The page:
CORNWALL – Local history can be a key to unlocking many secrets and mysteries, as well as a way to bring the local community closer together. Local historian Sara Lauzon has begun working on a book she hopes will do just that.
Lauzon’s love of dedication to local history sparked at 16-years-old, during a co-op placement with high school, where she worked with Heritage Cornwall. At the age of 24, Lauzon has graduated with a BA in History from the University of Ottawa, and as having attended St. Lawrence College, Cornwall, for general arts and science.
It was during her time at Heritage Cornwall she learned about Cornwall’s House of Refuge, and truly accepted her passion for local history. After extensive research into the historical background of the building, and learning of all of the unmarked graves on the premises she decided to create a monument for the deceased inmates of the house.
The inspiration for writing a book, rather than just creating a monument, came one afternoon from a stranger while researching the facility at Library and Archives Canada.
“I told her the story and she goes ‘you basically owe it to them to write a book” says Lauzon. “It comes naturally to tell their stories, but it was because of her I had the idea.”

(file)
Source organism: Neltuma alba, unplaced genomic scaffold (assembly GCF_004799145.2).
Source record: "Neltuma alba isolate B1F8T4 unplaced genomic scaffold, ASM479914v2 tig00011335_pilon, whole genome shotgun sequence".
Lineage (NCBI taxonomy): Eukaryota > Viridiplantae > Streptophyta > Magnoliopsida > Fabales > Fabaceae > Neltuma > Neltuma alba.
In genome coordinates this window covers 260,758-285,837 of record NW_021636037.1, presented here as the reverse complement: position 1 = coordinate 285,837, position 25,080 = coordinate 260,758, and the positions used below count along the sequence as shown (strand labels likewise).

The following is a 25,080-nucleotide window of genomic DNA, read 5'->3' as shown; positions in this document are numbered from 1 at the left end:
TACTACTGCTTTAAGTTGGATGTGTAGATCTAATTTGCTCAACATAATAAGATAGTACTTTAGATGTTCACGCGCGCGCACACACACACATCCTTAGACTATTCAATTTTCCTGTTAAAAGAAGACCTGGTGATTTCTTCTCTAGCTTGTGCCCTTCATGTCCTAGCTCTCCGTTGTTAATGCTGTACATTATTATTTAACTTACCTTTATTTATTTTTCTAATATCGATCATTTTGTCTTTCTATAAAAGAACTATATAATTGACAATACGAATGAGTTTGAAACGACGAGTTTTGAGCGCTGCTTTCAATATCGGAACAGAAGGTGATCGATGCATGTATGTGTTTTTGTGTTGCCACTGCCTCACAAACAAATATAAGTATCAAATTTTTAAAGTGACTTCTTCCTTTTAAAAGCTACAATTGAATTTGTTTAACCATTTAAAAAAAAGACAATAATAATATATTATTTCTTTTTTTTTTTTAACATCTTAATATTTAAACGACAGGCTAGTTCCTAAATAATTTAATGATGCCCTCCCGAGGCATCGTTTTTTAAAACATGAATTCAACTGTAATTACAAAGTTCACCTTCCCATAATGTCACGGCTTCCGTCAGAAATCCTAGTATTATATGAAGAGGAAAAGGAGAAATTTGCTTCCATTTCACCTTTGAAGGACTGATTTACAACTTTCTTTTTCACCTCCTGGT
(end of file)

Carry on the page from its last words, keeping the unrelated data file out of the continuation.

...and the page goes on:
Her plan for the book is to bring the stories and the lives of all 906 inmates of the house into one collection. She has been working hard to put together the stories and information she has gathered, even interviewing people in Florida to find information to put into the book.
Community involvement has greatly helped Lauzon bring her book and research along, as she is always finding new people, and new stories to add to her collection. She appreciated even small one line bits of information, as they can shed a whole new light to different aspects of the history.
As for completion Lauzon holds a very relaxed view “I told myself just write, and when it’s done, you’ll know it’s done.”
With the completion of the book being so dependent on information gathered from local people and stories passed down through families, she is confident with how well it has come together so far. Always looking for more information, photos or stories, Lauzon maintains a website where she posts much of the information she has gathered, as well as her forms of contact, should anyone else have information to share.
Lauzon is still saving, and accepting donations to fund the monument and grave markers for the inmates, and hopes that at the end of this journey, she will have created their memorial as well. Her website is saraloveshistory.com